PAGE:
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Track & field by Yemi Odus

Declaring a State of Emergency in the throws in Nigerian Athletics ,Nigeria, over the years, has been predominantly regarded as a sprinting nation, going by the exploits of some of the country’s sprinters on the world stage, talking about the likes of Innocent Egbunike, Falilat Ogunkoya, Mary Onyali, Blessing Okagbare and several others. The country has also produced exceptional jumpers in the ilk of Ajayi Agbebaku, Yussuf Alli and Chioma Ajunwa, who won Nigeria’s first ever Olympic Gold medal, having dominated the women’s Long Jump at the 1996 Olympics in Atlanta.

In all of this, not much has been said about the country’s throwers despite having raised the likes of Adewale Olukoju who won several titles at continental level, and also won a Gold medal at the 1990 Commonwealth Games in Auckland, or Vivian Chukwuemeka, another Commonwealth Games Gold medalist, and African Record holder in the women’s Shot put.

In as much as Track and Field in Nigeria has witnessed a downward spiral in  the past decade, the throws – Shot put, Javelin, Discus and Hammer, are perhaps among the hardest hit events in the sport.  In the last few years, the distances recorded in the event, save for the exceptional performances of one or two athletes, have been nothing to write home about.

Taking a look at the National Records (NR) in the throws, especially in the men’s events, it is very clear that a state of emergency may need to be declared soon. The most recent record in the men’s event was set in the Shot put last year by US-based Stephen Mozia whose mark of 21.76m put him on No.4 position in 2016, certainly an exceptional performance. Mozia did not compete in a lot of meets this year and is ranked 27th (20.83m) in 2017.

The NR in the men’s Discus throw (67.80m) was set by Olukoju in 1991. The NR in the Hammer throw (66.92m) recorded by Christian Okoye, is now 31-years old. Former African Champion Pius Bazighe’s NR of 81.08m in the Javelin throw set in 1999, still stands.

The longest standing NR in the women’s event is the Shot put record (18.43m) set by Chukwuemeka in 2003, which is also the African Record. US-based Chinwe Okoro set the NR in the Discus throw (61.58m) last year, while Queen Obisesan’s NR of 63.79m in the Hammer throw, was set in 2013. 2015 All-African Games champion Kelechi Nwanaga bettered the NR in the Javelin throw to 58.15m in July this year.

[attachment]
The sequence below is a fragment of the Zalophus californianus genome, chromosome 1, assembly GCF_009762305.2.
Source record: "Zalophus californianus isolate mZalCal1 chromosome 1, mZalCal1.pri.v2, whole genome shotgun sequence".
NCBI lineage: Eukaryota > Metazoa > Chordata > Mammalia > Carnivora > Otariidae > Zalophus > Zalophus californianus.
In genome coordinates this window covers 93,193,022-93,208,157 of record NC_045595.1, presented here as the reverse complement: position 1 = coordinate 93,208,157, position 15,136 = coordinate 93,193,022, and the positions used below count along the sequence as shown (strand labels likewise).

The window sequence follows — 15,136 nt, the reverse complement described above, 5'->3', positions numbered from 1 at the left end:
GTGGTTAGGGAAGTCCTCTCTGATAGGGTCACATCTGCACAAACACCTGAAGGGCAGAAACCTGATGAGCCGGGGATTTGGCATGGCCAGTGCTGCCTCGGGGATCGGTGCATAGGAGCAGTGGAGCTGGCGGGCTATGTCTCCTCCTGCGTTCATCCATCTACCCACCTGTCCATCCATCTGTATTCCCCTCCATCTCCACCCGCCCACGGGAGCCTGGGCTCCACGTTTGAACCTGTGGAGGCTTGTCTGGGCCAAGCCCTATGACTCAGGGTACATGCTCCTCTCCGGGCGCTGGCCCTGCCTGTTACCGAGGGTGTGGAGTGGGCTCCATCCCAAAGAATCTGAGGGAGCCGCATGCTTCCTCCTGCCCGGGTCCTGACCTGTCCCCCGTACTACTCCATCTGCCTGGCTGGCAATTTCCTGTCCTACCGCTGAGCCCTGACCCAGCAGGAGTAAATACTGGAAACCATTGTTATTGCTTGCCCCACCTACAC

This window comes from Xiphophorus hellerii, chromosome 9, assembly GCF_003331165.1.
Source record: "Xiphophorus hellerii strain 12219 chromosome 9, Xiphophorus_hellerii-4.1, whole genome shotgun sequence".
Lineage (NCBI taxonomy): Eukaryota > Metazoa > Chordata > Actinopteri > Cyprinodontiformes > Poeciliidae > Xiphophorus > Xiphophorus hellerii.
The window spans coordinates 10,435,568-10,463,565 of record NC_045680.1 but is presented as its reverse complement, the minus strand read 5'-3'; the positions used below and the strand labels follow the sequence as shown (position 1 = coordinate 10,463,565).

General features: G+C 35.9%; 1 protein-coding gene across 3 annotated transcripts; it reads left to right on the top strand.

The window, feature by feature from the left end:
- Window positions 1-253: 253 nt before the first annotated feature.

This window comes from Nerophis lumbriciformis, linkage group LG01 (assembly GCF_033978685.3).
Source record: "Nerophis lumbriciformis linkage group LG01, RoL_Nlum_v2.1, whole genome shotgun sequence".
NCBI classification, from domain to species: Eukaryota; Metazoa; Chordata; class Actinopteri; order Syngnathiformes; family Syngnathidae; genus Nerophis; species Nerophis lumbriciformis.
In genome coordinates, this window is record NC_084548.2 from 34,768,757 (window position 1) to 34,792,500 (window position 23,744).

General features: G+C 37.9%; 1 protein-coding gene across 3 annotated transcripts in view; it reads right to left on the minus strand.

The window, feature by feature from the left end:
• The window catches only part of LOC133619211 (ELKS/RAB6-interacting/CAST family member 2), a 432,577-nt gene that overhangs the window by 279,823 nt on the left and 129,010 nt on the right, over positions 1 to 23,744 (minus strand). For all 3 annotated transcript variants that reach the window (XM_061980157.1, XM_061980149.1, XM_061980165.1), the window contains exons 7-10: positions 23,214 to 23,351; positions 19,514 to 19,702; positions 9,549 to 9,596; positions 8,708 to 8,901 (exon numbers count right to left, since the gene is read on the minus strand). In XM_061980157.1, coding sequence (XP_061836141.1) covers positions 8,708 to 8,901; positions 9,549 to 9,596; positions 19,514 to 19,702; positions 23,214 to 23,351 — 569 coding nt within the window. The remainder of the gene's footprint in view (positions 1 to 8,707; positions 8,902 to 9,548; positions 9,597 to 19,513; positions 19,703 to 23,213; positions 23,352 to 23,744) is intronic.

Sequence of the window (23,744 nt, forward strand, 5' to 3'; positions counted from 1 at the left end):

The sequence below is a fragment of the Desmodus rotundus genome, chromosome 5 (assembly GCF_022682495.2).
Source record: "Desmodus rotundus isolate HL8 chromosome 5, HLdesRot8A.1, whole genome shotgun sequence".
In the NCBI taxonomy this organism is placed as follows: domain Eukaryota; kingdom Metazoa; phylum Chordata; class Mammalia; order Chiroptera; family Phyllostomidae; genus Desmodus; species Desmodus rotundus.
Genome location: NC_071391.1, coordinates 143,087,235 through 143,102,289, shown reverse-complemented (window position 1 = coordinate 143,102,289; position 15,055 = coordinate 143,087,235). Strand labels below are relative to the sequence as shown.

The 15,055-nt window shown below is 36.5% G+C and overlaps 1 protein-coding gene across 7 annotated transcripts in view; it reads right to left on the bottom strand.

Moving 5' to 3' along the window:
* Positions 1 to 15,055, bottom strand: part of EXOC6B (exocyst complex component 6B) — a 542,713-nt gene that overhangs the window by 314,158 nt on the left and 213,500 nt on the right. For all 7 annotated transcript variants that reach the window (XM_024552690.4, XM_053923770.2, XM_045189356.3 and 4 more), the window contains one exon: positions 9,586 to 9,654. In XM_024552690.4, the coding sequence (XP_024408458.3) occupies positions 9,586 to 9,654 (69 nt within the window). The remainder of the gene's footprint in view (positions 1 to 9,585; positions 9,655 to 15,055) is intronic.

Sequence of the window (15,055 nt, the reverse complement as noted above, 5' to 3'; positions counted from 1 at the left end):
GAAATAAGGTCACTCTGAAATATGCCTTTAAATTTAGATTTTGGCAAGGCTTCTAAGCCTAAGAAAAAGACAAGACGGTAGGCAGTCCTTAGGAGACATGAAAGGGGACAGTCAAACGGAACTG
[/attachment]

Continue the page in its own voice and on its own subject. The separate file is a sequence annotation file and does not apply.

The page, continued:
Whilst it is evident that some progress is being made, it must be stated that some of these marks are still a far cry from global standards. A cursory look at the winning distances from the 2017 All Nigeria Athletics Championships gives credence to this position. Samuel Adams Kure, who is currently Nigeria’s best male athlete in the Javelin throw, won the national title with 71.24m. The best mark in the world this year, set by Germany’s Johannes Vetter, is 94.44m.

Queen Obisesan won the women’s Hammer throw with 58.91m. The leading distance in the event this year is the 82.87m thrown by Poland’s Anita Wlodarczyk. USA’s Ryan Crouser tops the men’s Shot put standings with 22.65m; the winning mark at the Nigerian Championships (in the absence of the US-based duo of Mozia and Chukwuebuka Enekwechi), was 16.51m.

In an interview with Athletics website Making of Champions, Feyisayo Daramola who competes in the women’s Hammer event, raised some fundamental issues. She said: “There is a lot that needs to be done. The new board needs to put more attention on the throws event. I know they are trying their best, but a lot more needs to be invested in the home-based throwers. Back in 2014/2015, we recorded better distances because we were throwing over 60m.

“If more attention had been paid to us then, we would have been within the 70m range by now. Because of the lack of encouragement, we are retrogressing instead of progressing. When you do not have any form of push from the federation, it tells a lot. Throwers feel sidelined especially when we consider the attention being given to sprinters. We have good sprinters, but I feel it’s high time attention is being paid to all events.

“We throwers in Lagos move around a lot just in search of a training venue. We used to train at the Police College, but we were stopped after some time. We then moved to the University of Lagos Sports Centre but now we practically have to beg to be allowed into the venue. Currently, we are trying to make use of a tiny space inside the National Stadium, and we have to be very careful so that the Hammer doesn’t go outside of that space because if it does, it’s going to hit someone.

“Things like these do not make one psychologically balanced because you feel like you’re just going to hit someone’s head when you release the implement. People keep complaining about how poorly the throwers are performing, but how do we break records when we do not even have a place to train?”

Good question raised by Daramola! Over time, Javelin throwers Kure and Nwanaga have also made an appeal to be furnished with the right equipment, as the pair currently use training Javelins to compete because they lack the standard Javelins used for competition. With Nigeria’s teeming population approaching the 200 million mark, we are armed with enough human potential to dominate whatsoever event we choose to.

 


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